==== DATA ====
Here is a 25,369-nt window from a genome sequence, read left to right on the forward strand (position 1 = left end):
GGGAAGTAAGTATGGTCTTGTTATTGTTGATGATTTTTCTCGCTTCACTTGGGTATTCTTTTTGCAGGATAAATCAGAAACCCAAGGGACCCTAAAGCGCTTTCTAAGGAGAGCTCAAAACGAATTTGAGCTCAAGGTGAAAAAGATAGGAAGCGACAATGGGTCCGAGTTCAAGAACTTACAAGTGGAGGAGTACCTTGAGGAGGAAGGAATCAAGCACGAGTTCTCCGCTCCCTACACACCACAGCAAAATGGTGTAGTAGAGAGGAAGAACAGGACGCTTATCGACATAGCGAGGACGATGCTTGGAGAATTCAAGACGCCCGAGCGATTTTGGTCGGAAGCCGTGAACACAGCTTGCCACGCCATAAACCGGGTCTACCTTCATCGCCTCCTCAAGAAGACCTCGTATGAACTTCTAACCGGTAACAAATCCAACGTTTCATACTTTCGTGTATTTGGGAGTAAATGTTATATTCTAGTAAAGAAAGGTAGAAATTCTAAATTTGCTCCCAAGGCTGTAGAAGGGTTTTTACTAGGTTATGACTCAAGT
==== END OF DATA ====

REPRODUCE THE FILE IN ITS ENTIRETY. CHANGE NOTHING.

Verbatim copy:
Here is a 25,369-nt window from a genome sequence, read left to right on the forward strand (position 1 = left end):
GGGAAGTAAGTATGGTCTTGTTATTGTTGATGATTTTTCTCGCTTCACTTGGGTATTCTTTTTGCAGGATAAATCAGAAACCCAAGGGACCCTAAAGCGCTTTCTAAGGAGAGCTCAAAACGAATTTGAGCTCAAGGTGAAAAAGATAGGAAGCGACAATGGGTCCGAGTTCAAGAACTTACAAGTGGAGGAGTACCTTGAGGAGGAAGGAATCAAGCACGAGTTCTCCGCTCCCTACACACCACAGCAAAATGGTGTAGTAGAGAGGAAGAACAGGACGCTTATCGACATAGCGAGGACGATGCTTGGAGAATTCAAGACGCCCGAGCGATTTTGGTCGGAAGCCGTGAACACAGCTTGCCACGCCATAAACCGGGTCTACCTTCATCGCCTCCTCAAGAAGACCTCGTATGAACTTCTAACCGGTAACAAATCCAACGTTTCATACTTTCGTGTATTTGGGAGTAAATGTTATATTCTAGTAAAGAAAGGTAGAAATTCTAAATTTGCTCCCAAGGCTGTAGAAGGGTTTTTACTAGGTTATGACTCAAGT